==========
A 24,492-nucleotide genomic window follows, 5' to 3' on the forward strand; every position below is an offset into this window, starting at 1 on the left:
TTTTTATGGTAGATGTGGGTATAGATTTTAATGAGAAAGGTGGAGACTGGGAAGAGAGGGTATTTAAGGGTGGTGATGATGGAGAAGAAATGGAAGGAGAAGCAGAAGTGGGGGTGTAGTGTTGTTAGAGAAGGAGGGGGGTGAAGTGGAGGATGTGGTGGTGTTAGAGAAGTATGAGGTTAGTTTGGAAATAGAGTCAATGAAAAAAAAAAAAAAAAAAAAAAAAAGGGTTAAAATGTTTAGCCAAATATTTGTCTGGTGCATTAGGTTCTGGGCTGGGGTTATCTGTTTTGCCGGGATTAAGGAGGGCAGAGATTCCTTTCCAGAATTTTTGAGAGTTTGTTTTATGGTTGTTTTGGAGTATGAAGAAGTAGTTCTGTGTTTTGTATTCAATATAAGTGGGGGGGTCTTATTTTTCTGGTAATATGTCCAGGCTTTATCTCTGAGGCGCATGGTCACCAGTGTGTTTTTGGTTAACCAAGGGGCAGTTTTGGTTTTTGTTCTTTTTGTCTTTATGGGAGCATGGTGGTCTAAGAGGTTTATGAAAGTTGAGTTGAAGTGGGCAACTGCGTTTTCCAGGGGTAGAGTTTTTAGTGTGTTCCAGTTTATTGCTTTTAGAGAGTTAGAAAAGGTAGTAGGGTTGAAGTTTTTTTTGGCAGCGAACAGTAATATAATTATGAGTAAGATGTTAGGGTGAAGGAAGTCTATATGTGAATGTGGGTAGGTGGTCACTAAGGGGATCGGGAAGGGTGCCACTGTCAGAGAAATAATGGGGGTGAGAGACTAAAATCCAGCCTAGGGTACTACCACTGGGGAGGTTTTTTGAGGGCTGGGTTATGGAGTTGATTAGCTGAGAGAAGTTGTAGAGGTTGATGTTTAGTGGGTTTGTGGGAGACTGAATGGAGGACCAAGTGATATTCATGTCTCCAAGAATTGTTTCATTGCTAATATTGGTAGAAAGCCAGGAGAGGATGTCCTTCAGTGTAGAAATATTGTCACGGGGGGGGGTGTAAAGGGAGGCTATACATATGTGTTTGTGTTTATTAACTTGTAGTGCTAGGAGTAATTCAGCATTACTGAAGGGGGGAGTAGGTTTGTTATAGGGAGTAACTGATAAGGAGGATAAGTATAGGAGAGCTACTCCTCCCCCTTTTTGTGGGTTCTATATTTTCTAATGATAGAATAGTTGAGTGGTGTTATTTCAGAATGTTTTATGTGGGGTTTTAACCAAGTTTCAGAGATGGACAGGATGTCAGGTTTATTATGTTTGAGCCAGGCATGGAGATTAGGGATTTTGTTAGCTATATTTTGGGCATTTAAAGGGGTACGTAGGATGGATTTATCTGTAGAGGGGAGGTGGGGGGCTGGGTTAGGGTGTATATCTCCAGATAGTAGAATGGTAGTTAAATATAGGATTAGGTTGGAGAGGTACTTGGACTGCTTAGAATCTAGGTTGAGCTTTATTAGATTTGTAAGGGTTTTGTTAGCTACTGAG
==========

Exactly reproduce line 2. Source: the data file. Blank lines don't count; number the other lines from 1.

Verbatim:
TTTTTATGGTAGATGTGGGTATAGATTTTAATGAGAAAGGTGGAGACTGGGAAGAGAGGGTATTTAAGGGTGGTGATGATGGAGAAGAAATGGAAGGAGAAGCAGAAGTGGGGGTGTAGTGTTGTTAGAGAAGGAGGGGGGTGAAGTGGAGGATGTGGTGGTGTTAGAGAAGTATGAGGTTAGTTTGGAAATAGAGTCAATGAAAAAAAAAAAAAAAAAAAAAAAAAGGGTTAAAATGTTTAGCCAAATATTTGTCTGGTGCATTAGGTTCTGGGCTGGGGTTATCTGTTTTGCCGGGATTAAGGAGGGCAGAGATTCCTTTCCAGAATTTTTGAGAGTTTGTTTTATGGTTGTTTTGGAGTATGAAGAAGTAGTTCTGTGTTTTGTATTCAATATAAGTGGGGGGGTCTTATTTTTCTGGTAATATGTCCAGGCTTTATCTCTGAGGCGCATGGTCACCAGTGTGTTTTTGGTTAACCAAGGGGCAGTTTTGGTTTTTGTTCTTTTTGTCTTTATGGGAGCATGGTGGTCTAAGAGGTTTATGAAAGTTGAGTTGAAGTGGGCAACTGCGTTTTCCAGGGGTAGAGTTTTTAGTGTGTTCCAGTTTATTGCTTTTAGAGAGTTAGAAAAGGTAGTAGGGTTGAAGTTTTTTTTGGCAGCGAACAGTAATATAATTATGAGTAAGATGTTAGGGTGAAGGAAGTCTATATGTGAATGTGGGTAGGTGGTCACTAAGGGGATCGGGAAGGGTGCCACTGTCAGAGAAATAATGGGGGTGAGAGACTAAAATCCAGCCTAGGGTACTACCACTGGGGAGGTTTTTTGAGGGCTGGGTTATGGAGTTGATTAGCTGAGAGAAGTTGTAGAGGTTGATGTTTAGTGGGTTTGTGGGAGACTGAATGGAGGACCAAGTGATATTCATGTCTCCAAGAATTGTTTCATTGCTAATATTGGTAGAAAGCCAGGAGAGGATGTCCTTCAGTGTAGAAATATTGTCACGGGGGGGGGTGTAAAGGGAGGCTATACATATGTGTTTGTGTTTATTAACTTGTAGTGCTAGGAGTAATTCAGCATTACTGAAGGGGGGAGTAGGTTTGTTATAGGGAGTAACTGATAAGGAGGATAAGTATAGGAGAGCTACTCCTCCCCCTTTTTGTGGGTTCTATATTTTCTAATGATAGAATAGTTGAGTGGTGTTATTTCAGAATGTTTTATGTGGGGTTTTAACCAAGTTTCAGAGATGGACAGGATGTCAGGTTTATTATGTTTGAGCCAGGCATGGAGATTAGGGATTTTGTTAGCTATATTTTGGGCATTTAAAGGGGTACGTAGGATGGATTTATCTGTAGAGGGGAGGTGGGGGGCTGGGTTAGGGTGTATATCTCCAGATAGTAGAATGGTAGTTAAATATAGGATTAGGTTGGAGAGGTACTTGGACTGCTTAGAATCTAGGTTGAGCTTTATTAGATTTGTAAGGGTTTTGTTAGCTACTGAG